Skip to main content

Library Research Process: Citing Sources


Getting Started

When presenting arguments in a research paper, you will often draw on previous work by other authors. When you do so, it is essential to cite those sources. Citing sources not only gives those authors proper credit for their ideas, but it also lets your readers know where to go for more information and adds credibility to your arguments.

You can cite almost anything in your paper that meets your instructor's source requirements, though most often you will probably cite journal articles, books, or websites. The key parts of any citation are the author, title of the work, and publication information. Additional information will vary depending on what you cite. Here is a typical citation for a journal article:

Journal article citation

Once you understand how to read and interpret a citation, you may want to move to more advanced tools to help you cite your work. EasyBib help you collect, organize, and cite your sources as you work on a research project.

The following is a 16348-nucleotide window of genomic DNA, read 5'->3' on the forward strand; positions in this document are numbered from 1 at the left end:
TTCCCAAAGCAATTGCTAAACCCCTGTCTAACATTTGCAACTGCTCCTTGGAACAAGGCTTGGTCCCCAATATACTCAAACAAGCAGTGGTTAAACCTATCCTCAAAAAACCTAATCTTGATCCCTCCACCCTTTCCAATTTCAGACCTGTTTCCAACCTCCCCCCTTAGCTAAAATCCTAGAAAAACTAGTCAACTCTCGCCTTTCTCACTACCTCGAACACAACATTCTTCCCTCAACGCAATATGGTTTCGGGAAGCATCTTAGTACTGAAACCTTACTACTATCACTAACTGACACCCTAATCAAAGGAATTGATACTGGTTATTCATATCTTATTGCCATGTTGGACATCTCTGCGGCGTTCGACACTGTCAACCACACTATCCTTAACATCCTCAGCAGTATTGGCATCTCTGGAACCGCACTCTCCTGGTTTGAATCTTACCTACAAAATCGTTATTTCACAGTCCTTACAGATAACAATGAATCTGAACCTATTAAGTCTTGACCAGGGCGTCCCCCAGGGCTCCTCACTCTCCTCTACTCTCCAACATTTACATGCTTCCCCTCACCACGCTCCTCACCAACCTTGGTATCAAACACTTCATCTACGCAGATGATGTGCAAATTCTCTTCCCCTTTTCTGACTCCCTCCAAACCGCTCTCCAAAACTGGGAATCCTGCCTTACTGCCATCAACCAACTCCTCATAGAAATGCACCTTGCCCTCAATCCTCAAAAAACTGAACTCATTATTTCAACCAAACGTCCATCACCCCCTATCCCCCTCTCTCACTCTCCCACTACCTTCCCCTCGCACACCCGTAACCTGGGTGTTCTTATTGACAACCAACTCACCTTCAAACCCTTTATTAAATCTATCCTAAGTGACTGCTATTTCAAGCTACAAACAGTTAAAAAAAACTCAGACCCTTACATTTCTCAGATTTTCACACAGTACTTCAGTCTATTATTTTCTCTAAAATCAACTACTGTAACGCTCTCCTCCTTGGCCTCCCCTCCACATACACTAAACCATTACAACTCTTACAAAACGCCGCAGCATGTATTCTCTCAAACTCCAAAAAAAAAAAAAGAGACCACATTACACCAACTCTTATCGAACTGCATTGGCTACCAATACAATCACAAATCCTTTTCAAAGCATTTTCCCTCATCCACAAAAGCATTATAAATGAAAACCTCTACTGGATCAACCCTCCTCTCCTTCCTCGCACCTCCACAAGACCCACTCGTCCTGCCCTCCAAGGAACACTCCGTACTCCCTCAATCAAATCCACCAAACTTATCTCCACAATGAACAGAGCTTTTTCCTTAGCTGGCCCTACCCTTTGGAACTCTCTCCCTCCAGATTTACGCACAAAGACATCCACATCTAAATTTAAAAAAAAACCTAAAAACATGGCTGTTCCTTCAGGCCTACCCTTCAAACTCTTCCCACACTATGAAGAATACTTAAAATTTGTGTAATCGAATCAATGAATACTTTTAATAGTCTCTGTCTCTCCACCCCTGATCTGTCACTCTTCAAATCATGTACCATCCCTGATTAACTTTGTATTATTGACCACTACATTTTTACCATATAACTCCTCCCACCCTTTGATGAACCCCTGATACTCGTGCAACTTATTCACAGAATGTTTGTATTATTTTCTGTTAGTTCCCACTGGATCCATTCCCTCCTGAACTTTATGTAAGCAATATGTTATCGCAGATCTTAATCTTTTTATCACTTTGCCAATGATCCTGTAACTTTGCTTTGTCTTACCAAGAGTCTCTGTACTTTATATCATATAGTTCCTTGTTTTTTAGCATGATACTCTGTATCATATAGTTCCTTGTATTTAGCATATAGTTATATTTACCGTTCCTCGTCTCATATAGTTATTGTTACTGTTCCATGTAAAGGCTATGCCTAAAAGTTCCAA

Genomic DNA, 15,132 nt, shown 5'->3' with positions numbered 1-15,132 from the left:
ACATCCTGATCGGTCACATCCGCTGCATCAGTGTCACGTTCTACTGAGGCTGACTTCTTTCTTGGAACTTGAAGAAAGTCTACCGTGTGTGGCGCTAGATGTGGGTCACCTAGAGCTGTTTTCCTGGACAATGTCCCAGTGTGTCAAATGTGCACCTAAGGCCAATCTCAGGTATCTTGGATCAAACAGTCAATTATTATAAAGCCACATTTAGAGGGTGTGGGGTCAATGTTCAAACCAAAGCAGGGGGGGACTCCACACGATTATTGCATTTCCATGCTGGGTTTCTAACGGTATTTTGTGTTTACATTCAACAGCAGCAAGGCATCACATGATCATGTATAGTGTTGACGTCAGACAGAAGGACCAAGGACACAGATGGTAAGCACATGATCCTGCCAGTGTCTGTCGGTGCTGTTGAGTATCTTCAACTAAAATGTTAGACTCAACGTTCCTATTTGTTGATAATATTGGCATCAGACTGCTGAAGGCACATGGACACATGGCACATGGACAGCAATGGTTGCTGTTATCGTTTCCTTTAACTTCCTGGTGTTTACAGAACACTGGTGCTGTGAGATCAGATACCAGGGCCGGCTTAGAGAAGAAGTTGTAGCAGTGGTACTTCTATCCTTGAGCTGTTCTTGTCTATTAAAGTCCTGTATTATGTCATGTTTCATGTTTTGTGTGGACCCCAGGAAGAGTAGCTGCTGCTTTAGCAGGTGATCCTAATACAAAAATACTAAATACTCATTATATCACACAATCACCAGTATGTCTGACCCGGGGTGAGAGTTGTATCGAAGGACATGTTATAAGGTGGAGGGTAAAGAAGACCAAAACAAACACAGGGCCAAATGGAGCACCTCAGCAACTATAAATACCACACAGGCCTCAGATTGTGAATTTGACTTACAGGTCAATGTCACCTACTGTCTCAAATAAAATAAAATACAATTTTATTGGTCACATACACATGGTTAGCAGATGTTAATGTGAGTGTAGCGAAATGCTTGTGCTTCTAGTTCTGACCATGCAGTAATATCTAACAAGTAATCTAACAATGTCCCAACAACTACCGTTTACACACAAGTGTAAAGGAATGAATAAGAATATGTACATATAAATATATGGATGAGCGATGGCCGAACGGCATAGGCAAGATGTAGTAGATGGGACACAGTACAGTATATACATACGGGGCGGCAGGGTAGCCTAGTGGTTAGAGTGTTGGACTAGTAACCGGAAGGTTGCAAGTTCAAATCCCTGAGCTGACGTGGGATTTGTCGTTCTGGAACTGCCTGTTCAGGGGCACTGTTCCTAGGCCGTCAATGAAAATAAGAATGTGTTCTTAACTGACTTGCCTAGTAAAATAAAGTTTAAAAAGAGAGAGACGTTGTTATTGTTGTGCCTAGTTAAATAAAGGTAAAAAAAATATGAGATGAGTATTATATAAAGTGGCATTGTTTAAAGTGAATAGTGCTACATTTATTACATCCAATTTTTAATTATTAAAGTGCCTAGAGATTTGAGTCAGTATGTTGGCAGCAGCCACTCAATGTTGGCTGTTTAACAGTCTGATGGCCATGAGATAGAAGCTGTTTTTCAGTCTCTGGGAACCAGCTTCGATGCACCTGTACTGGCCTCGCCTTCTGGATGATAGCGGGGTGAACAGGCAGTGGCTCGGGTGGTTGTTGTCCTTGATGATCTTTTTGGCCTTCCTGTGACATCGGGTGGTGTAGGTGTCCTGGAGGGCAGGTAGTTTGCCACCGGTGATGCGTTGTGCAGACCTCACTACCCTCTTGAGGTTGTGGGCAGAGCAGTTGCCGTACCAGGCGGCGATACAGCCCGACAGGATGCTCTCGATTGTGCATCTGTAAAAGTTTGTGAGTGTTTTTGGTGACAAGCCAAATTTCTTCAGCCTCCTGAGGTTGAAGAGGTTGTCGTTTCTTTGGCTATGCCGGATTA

Tips & Tricks

  • Even if you do not directly quote a source, you still must cite it. Paraphrasing another's idea requires you to acknowledge the author.
  • If you do directly quote a source, use quotation marks to show you are using another's exact words.
  • When taking notes from your sources, be sure to capture all of the required information to cite the source completely. Take a look at style guides ahead of time to know what is expected.
  • Follow the citation style your teacher requires. If your teacher doesn't specify a particular style, use one appropriate to the subject area. Generally, these will be:
    • Arts & Humanities = MLA or Chicago
    • Social Sciences = APA
    • Sciences = CSE
  • Create an account for EasyBib to help store and manage your citations as you research. EasyBib will also generate your bibliography for you in the format you specify, as well as, help with note cards, outlines, and the paper.

Citation Style Manuals

Most libraries keep these books in the reference collection or even at the reference desk so students can access them easily. The print copies are the "official" guidelines for citing in your paper, though many websites are available to help with basic types of sources. Some of the best ones include:

For More Help...

A librarian can help you locate citation manuals online and in print.